Generally speaking, Conjecture 1 hints at the first, most inelegant solution to the question posed at the beginning, namely "Is it still possible to generate exponentiation tables for Z without actually computing the greatest common divisor of (ab, n) for all a and b in Zn?"

To generate an exponentiation table for Zn, one has to compute the greatest common divisor of (ab, n) for only the first half of each row a, which will contain at least one cycle. In fact, one should stop computing the rest of the row as soon as either the last computed element is equal to 1 or the last computed element is equal to the value of row a. 

The rows with the longest cycles are φ(n)/2 long, which means that the rows with the longest cycles can provide the value of φ(n) even if the two primes that make up n are unknown but by all means don't take my word for it. Also given any integer a < n  and b < n  ab = m mod n, there is at least one other integer d < n such that ad = m mod n

Anyway, back to the important question here, which I now transform to the following:

Is it still possible to generate exponentiation tables for Z without actually computing the greatest common divisor of (ab, n) for any a and b in Zn? 

Well, let's look at  Z35 under exponentiation. It, like the ones before it (and the ones after it as I shall attempt to prove at some point in my life) exhibits an interesting pattern. Let's look at all finite elements with largest order. Note that they are all intertwined in the following manner:



An interesting observation one might have is that the cycle is reversed when the row index a is equal to the last element in a previous cycle. For example, when a = 2, the cycle is (1,2,4,8,16,32,29,23,11,22,9,18, 1) so that when a = 18 the cycle will be (1,18,...,29,32,16,8,4,2,1). Similarly when a= 3, the last element of the cycle before it starts again is 12 so the cycle at row 12 is the cycle of row 3 but reversed. In other words, each cycle traced reveals not only the full row but also another row and the generation of this other row requires no computations whatsoever.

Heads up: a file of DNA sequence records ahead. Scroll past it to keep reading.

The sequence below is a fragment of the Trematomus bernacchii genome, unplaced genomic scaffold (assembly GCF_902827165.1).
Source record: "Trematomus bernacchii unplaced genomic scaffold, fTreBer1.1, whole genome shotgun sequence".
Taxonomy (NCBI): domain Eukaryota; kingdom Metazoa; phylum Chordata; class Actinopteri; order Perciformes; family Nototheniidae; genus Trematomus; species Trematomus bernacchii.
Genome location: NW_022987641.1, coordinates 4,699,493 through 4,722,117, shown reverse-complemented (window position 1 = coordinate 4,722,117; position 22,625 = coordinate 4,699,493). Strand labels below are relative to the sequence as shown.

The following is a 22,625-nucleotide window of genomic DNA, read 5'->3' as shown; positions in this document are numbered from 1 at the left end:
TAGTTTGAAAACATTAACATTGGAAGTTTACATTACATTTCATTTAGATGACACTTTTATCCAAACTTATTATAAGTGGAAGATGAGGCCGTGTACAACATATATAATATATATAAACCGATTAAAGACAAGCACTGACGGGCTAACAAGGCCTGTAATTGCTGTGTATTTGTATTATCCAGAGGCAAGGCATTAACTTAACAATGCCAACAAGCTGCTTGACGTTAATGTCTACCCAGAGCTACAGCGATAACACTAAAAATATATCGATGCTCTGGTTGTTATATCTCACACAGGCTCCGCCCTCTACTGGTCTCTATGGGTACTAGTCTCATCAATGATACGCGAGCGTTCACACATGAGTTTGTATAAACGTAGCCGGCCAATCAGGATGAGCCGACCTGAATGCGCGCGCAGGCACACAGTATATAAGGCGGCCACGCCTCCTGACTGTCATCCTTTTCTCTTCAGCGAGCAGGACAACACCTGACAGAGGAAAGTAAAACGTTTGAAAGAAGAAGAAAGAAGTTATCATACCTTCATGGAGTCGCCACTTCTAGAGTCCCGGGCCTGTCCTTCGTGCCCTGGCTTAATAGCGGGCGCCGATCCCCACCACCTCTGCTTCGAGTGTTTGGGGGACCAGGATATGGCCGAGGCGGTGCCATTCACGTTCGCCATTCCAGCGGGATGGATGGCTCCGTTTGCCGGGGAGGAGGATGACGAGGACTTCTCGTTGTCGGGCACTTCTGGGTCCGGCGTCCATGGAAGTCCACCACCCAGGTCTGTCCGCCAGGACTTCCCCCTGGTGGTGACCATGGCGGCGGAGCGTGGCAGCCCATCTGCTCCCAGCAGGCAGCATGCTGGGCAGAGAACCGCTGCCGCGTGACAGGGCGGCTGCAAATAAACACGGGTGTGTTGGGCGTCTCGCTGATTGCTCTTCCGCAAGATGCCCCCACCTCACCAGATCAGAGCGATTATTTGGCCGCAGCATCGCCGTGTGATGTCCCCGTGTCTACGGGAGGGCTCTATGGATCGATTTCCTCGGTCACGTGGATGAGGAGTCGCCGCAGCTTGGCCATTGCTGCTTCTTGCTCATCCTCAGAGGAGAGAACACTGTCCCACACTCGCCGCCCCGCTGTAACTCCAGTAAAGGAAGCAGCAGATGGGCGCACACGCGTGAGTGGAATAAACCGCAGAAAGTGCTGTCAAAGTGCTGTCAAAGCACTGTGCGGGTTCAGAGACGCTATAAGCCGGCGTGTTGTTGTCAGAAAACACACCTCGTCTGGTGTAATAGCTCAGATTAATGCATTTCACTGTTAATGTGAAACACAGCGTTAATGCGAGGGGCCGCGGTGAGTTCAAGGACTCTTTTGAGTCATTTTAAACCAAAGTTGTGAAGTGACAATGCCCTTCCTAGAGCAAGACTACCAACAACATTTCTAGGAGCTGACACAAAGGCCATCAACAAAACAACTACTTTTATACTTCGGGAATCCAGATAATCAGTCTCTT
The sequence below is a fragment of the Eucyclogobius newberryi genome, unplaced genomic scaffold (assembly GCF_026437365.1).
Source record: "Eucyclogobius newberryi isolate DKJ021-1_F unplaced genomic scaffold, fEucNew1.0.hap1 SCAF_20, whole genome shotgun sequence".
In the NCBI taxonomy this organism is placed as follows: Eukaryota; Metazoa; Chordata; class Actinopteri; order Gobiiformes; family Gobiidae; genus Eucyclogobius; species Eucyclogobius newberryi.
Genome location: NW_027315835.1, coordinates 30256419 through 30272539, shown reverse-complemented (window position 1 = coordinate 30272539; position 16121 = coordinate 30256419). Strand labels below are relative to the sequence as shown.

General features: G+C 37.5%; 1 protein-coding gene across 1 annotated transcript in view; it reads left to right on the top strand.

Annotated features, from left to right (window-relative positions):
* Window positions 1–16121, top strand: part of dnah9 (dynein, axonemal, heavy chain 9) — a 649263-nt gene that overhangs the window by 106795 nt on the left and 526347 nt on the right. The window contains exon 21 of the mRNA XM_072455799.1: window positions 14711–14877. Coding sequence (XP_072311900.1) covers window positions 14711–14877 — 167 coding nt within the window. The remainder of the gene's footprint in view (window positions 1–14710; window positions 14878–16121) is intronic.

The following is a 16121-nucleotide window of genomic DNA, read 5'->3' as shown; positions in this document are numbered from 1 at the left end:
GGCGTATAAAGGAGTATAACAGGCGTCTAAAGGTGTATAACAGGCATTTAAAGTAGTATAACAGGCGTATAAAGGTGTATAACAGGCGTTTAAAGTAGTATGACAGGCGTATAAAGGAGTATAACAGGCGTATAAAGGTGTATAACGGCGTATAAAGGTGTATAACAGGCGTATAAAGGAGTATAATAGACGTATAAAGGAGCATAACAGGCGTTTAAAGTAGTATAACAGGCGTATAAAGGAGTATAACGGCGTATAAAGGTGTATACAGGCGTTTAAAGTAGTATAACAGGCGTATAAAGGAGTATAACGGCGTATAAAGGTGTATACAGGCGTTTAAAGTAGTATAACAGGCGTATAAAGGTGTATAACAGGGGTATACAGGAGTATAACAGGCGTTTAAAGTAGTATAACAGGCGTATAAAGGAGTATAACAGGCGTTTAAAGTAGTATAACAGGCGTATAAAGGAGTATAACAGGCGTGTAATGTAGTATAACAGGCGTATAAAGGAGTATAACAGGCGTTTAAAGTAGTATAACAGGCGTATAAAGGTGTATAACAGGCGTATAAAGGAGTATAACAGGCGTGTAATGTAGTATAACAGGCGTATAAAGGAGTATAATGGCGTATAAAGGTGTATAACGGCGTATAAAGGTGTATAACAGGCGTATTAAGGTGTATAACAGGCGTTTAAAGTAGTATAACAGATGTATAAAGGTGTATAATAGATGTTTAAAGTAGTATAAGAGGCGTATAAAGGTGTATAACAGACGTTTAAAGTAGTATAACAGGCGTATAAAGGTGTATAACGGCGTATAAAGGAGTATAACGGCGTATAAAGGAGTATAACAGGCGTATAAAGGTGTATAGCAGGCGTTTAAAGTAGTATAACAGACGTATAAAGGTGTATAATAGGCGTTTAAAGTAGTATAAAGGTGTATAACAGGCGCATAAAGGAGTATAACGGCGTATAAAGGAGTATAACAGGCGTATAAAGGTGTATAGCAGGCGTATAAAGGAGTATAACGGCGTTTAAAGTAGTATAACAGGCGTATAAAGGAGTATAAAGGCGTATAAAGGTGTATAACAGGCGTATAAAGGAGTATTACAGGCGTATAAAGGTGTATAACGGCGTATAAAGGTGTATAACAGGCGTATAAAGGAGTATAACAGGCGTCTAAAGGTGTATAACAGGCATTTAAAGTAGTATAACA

Now let's take a look at the cycle of an element with a smaller order. For example, when a = 4, the cycle is just (1,4,16,29,11,9,1). Clearly, when a =9, the cycle will be (1,9,11,29,16,4,1) as it is. But there is something even more interesting going on here. 

Where is 4 in the previous cycle of largest order when a = 2? It's right after 2, so a bold prediction one might have is that the cycle at a =  4 will be the cycle at a = 2 shifted by 1 so that the cycle at a = 4 contains every second element of the cycle at a = 2 until it reaches 1 again, which resets the cycle. Let's test out this bold prediction when n = 16. 

16 is also an element of the cycle at row a = 2 where it is the 4th element after 2, so it is shifted by 4. The next element in the cycle at a=16 should be the 4th element after the position of 16 in the cycle at a = 2, which is 11. The next element in the cycle at a=16 should be the 4th element after the position of 11 in the cycle at a = 2, which is 1, so the cycle at a = 16 should be (1, 16, 11, 1), which it is since 16^2 mod 35 = 11 and 16^3 mod 35 = 1.

 
DISCLAIMER: I'm not sure if any of this has been done before because every time I go to search for something useful on the interwebs, I end up looking up adorable kittens instead. It's not in any of the textbooks I own so that's why I pursue it mostly during my lunch break but in case this has been done before then all I can say is, "Great minds think alike".  
If, however, it hasn't been done before, please contact me to chat about it as opposed to just snatching this halfway through or else. Or else I'll put a hex on you. White gypsy hex. You should be afraid.